Animal Movements: Habitat, Care, and Exploitation

Animal Movements: Habitat, Care, and Exploitation

Displaced Visions of the Cheonggyecheon Stream
Gebby Keny (Rice University)

In July of 2003, roughly 360 million US dollars were spent unearthing and restoring the Cheonggyecheon river, a heavily polluted stream in downtown Seoul which had been cemented over and replaced by a twelve-lane highway during South Korea’s rapid post-war economic development period. This video presentation considers the material, sensorial, and nonverbal registers of relation through which human and nonhuman subjects emerge within and with material worlds altered by this restoration effort. From what vantage point might one perceive and evaluate the restoration of the Cheonggyecheon river? What vantage point(s) should one displace?

Marina Velez (Anglia Ruskin University)

Squid Life: Extraction and Multispecies Displacement in the Eastern Pacific
Maximilian Viatori (Iowa State University)

An analysis of the recent development of a Peruvian fishery for Humboldt or jumbo flying squid demonstrates how extractive regimes generate wealth by displacing people and non-human species not only through forced eviction, but also by reconfiguring the ecological worlds upon which they rely. These dynamics reveal the importance of attending to multispecies displacements for understanding how extractive regimes re-order existing ecological assemblages to generate the conditions for capital accumulation. This presentation argues that such reconfigurations imperil the precarious multispecies networks that make more-than-human life possible.

Desert Tortoise Survival
Julia Sizek (UC Berkeley)

The desert tortoise (Gopherus agasizii) is the charismatic species of the Mojave Desert, standing in for the Mojave’s people and ecology as an endangered species, and inhabiting two senses of the word ‘survival.’ The tortoise is both past its time and steadfast against encroachment, appealing to European settlers and Native American tribes. This presentation examines the relationship between popular modes of theorizing tortoise survival, arguing that they are linked together through charisma. This charisma makes it possible to understand the tortoise’s cultural place in Mojave ecology, which reveals new ways of thinking about the relationship between species-history and natural history.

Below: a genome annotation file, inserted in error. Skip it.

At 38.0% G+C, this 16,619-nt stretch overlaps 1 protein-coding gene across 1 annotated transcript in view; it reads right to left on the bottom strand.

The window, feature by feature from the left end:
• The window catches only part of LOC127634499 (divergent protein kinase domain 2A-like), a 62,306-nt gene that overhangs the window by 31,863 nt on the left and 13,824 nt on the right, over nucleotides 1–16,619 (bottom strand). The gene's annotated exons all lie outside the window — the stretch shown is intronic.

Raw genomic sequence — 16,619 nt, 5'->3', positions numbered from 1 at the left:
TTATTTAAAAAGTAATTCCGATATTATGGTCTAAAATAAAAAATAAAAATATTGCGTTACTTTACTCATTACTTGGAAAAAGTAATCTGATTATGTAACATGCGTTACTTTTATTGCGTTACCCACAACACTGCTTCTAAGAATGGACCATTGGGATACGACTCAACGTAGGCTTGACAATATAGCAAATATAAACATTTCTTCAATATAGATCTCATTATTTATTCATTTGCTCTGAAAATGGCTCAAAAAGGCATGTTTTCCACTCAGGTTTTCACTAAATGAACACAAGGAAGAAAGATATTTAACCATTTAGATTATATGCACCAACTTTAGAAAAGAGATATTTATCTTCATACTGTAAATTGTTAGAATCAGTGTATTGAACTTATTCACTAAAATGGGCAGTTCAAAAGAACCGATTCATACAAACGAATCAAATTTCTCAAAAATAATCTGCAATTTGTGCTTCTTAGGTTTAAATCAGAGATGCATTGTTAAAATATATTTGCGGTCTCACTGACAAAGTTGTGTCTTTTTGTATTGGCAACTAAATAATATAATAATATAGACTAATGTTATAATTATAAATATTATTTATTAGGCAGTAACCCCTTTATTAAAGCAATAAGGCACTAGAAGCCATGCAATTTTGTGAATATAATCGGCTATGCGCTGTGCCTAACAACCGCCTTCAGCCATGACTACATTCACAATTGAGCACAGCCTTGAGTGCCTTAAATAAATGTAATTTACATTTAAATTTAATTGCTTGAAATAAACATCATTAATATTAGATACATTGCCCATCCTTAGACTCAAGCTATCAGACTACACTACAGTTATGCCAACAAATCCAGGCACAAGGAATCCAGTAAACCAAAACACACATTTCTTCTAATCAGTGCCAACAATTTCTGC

Framing Women and Animals: Multispecies Practices of Care as Re-Placement in Photography Tourism
Amanda Daniela Cortez (University of Notre Dame)

In Cusco, Perú, Indigenous Quechua women and their animals insert themselves into state development schemes by creating a niche of interspecies, economic exchange where they pose for tourists’ cameras and receive monetary compensation, despite its illegality. In a place where Quechua language and culture are experiencing a positive revitalization, those bodies—human and animal alike—that are linked to indigeneity are rejected and forcibly removed. I explore how multispecies practices of care between Quechua and their woolly companions work as a means of re-placing themselves into spaces from which they are displaced daily by state agencies.